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Transitions and Resilience. Brigid Daniel Professor of Social Work University of Stirling. Transitions - developmental. Changes in dependency, from total dependence to more inter-dependence/mutual dependence and autonomy and perhaps back to more dependence in very old age….

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transitions and resilience

Transitions and Resilience

Brigid Daniel

Professor of Social Work

University of Stirling

transitions developmental
Transitions - developmental
  • Changes in dependency, from total dependence to more inter-dependence/mutual dependence and autonomy and perhaps back to more dependence in very old age….
  • Maturational transitions – growth, puberty, ageing….
  • Socially- constructed transitions related to developmental stage – starting school, moving to secondary school, leaving school, further study/education, moving house, moving to residential care/hospice/hospital….
transitions event driven
Transitions – event-driven
  • Positive events – partnership / marriage, new jobs, move of house, promotion, new friends, new hobby or activity….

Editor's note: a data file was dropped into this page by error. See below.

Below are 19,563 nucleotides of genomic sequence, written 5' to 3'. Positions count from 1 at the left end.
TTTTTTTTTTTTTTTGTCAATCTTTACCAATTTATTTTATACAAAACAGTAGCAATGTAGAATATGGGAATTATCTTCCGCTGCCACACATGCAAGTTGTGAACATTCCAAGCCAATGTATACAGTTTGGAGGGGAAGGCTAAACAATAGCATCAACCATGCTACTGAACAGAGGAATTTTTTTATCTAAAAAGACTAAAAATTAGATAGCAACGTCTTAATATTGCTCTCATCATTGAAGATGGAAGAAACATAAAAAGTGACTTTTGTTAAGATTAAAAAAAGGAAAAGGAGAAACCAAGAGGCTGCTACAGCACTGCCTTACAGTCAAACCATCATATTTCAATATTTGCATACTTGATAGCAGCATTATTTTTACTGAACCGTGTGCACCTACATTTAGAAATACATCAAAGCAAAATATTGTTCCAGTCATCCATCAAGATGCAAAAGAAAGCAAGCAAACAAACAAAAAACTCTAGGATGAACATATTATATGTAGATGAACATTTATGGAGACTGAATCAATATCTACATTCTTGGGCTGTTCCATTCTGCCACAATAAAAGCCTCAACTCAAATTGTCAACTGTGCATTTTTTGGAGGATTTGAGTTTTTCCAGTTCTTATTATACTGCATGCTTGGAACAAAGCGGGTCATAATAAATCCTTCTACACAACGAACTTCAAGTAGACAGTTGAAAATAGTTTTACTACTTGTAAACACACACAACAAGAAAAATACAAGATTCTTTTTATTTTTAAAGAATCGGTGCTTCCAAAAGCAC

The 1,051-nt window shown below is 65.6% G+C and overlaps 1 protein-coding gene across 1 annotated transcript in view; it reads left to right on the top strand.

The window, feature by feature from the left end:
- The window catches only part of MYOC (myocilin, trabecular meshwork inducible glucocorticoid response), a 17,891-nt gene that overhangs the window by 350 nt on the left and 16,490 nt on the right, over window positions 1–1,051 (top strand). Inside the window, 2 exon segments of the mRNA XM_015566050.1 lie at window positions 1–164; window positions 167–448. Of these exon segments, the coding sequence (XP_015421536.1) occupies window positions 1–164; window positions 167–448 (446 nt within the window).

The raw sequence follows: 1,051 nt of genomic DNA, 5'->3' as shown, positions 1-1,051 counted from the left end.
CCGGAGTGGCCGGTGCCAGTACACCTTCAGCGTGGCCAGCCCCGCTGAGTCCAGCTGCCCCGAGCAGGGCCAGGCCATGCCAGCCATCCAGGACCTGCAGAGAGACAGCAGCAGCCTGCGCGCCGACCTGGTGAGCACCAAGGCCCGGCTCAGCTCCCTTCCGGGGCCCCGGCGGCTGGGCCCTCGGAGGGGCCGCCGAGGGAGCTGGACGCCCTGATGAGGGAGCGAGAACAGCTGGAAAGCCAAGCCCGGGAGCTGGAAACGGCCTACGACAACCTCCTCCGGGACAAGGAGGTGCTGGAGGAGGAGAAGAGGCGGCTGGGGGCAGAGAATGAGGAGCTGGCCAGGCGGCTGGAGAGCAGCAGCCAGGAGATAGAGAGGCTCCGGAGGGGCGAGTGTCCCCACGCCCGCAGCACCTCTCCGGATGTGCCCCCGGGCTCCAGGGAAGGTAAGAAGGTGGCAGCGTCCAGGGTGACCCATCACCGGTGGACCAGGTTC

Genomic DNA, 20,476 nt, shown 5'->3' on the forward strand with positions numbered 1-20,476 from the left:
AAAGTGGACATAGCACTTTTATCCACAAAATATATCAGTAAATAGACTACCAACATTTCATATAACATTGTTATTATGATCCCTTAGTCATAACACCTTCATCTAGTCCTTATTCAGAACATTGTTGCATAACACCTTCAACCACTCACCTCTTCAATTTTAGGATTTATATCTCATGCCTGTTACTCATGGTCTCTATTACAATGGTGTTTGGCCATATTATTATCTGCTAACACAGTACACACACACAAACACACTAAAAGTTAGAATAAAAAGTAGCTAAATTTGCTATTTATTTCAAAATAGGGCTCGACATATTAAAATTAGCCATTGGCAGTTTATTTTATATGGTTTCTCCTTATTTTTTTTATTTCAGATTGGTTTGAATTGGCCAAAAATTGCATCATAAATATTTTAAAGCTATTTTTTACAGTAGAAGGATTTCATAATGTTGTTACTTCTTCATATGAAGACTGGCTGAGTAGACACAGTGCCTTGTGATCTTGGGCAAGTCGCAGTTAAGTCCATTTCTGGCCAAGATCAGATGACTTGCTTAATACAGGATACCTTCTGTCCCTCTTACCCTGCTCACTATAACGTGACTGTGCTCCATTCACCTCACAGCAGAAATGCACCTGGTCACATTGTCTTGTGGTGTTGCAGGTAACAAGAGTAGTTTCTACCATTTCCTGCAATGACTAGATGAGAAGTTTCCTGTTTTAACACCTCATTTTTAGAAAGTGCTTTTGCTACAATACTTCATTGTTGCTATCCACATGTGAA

• Losses– separation from attachment figures, bereavement, divorce / separation, redundancy, retirement, loss of friends, loss of mobility and access…

All life-changes, whether positive or negative entail some levels of stress.

resilience
RESILIENCE

‘a phenomenon or process reflecting relatively positive adaptation despite experiences of adversity or trauma’ (Luthar, 2005).

slide5

Resilient children are better equipped to resist stress and adversity, cope with change and uncertainty, and to recover faster and more completely from traumatic events or episodes.

(Newman and Blackburn, 2002)

three building blocks of resilience
Three building blocks of resilience
  • Secure base / sense of security and attachment
  • Self-esteem
  • Self-efficacy
resilient people can say
Resilient people can say:

‘I HAVE………….…people I trust and love’

‘I AM……………………..a loveable person’

‘I CAN…………find ways to solve problems’